for shade and shelter from rain, what
came to mind was using thin walled
electrical conduit tubing, or rebar, or
PVC pipe, you know, all those
manmade materials that I am familiar
with . . . and then someone said why
not use bamboo. Of course! Why did
I not think of that? I love bamboo,
and it appears that a lot of other folks
do too.
Sayulita Tierra Firma email: [email protected]
Project Manager & Principal Investor: Richard Presley
Email: [email protected]
Cell: 322 191 2007
Auroville Earth Institute:
Instituto Tierra y Cal:
TierraLuz (eco-development):
Costa Verde School:
Teaching the Children, teaching Ourselves!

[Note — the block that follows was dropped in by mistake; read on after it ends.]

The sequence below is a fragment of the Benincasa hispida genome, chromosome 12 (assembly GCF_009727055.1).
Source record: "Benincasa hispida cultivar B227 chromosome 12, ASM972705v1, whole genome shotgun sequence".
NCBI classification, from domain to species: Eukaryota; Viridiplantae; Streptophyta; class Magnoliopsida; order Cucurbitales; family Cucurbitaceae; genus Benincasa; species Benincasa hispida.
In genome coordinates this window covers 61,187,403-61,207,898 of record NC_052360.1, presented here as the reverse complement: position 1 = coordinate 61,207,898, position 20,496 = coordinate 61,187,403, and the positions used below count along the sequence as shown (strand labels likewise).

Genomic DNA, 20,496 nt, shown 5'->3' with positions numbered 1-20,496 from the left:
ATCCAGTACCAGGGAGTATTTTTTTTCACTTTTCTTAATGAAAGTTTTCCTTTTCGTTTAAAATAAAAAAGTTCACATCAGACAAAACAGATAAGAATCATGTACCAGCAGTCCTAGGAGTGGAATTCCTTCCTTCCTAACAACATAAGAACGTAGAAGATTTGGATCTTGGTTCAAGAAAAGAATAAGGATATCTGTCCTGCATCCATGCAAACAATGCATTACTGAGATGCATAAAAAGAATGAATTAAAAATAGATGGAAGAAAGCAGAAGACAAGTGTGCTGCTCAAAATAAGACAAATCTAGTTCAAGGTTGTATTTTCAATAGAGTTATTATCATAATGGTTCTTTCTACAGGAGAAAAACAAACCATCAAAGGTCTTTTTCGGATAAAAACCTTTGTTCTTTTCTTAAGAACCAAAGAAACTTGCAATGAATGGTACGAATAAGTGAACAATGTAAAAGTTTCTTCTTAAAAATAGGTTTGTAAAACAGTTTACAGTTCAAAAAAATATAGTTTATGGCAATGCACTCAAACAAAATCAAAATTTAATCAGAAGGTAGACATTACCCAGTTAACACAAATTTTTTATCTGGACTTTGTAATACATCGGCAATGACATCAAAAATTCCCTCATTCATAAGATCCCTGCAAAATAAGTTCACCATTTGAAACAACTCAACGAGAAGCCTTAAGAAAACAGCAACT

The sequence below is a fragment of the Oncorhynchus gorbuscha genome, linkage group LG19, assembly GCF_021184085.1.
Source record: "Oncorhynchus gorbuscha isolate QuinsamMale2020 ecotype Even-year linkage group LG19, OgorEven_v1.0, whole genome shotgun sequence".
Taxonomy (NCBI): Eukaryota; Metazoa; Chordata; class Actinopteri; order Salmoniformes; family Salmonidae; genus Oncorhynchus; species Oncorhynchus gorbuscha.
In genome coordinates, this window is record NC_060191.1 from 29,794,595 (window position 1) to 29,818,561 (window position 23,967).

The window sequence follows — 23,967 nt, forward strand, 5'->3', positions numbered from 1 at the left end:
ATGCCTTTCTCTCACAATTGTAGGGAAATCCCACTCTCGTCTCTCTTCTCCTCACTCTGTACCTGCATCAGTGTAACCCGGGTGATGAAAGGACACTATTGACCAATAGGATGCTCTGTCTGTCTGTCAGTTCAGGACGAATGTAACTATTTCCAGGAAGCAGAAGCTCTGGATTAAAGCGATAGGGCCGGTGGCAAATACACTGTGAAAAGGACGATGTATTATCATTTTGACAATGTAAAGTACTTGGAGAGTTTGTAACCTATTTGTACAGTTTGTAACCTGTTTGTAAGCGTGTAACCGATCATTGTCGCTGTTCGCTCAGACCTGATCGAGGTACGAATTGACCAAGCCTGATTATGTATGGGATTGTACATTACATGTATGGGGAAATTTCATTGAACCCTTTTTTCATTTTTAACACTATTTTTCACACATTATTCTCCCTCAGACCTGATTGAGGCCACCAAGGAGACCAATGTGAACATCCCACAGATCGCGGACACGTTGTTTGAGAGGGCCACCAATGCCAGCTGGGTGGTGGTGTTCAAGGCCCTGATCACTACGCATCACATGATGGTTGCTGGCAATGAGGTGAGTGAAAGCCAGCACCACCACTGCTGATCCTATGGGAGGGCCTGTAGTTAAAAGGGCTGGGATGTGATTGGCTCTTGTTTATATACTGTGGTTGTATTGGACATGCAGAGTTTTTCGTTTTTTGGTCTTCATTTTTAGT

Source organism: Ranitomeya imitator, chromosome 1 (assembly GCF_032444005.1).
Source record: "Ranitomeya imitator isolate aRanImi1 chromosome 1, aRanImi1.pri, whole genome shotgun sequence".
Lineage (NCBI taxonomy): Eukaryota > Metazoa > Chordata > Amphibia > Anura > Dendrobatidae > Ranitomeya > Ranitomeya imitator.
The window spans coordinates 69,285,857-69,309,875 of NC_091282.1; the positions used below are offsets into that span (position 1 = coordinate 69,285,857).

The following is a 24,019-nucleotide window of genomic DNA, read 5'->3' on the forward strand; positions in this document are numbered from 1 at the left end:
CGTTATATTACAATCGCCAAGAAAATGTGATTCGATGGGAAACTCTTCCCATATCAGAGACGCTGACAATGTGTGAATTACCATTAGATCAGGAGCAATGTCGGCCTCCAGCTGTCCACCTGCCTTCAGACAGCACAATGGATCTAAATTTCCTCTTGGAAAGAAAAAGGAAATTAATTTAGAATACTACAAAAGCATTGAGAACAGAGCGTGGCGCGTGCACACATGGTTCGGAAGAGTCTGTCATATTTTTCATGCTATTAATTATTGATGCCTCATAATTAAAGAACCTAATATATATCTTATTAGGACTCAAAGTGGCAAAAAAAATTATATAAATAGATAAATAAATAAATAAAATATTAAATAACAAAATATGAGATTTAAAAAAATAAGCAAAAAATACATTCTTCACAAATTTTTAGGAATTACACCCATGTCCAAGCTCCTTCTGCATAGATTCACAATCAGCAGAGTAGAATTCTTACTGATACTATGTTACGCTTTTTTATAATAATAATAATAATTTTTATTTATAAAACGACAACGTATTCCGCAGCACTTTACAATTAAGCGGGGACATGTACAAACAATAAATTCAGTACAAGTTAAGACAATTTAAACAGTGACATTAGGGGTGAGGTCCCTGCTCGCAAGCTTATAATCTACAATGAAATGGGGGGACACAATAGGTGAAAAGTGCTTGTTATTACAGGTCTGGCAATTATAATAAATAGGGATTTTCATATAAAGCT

Bambúes de las Américas, Bamboo of the Americas,
( is a non-profit
organization with a focus on the conservation and intelligent
use of bamboo.
Children on a fieldtrip,
exploring the art of
constructing arches,
vaults, and domes, at
the Earth Architecture
School, CRAterre, in
Grenoble, France.
So, the idea arose that we can make lightweight arched
trusses by driving rebar stakes into the ground to use as a
pattern, springing bamboo inside the stakes, and then lashing
the arches together with triangulated struts. After the first truss
is made, we
can easily lift
it off the
make another
repeating the
process until
we have
enough for
the shelter
length we
wish to span.
Their teacher here,
Satprem Maini, with
his back to us in the
photo, is the founder
and director of the
Auroville Earth
Institute, and is one of
the foremost experts
in the world. The
team led by Satprem
created the Auram 3000 block press, (which we have here in
Sayulita): with interchangeable molds it can create ~75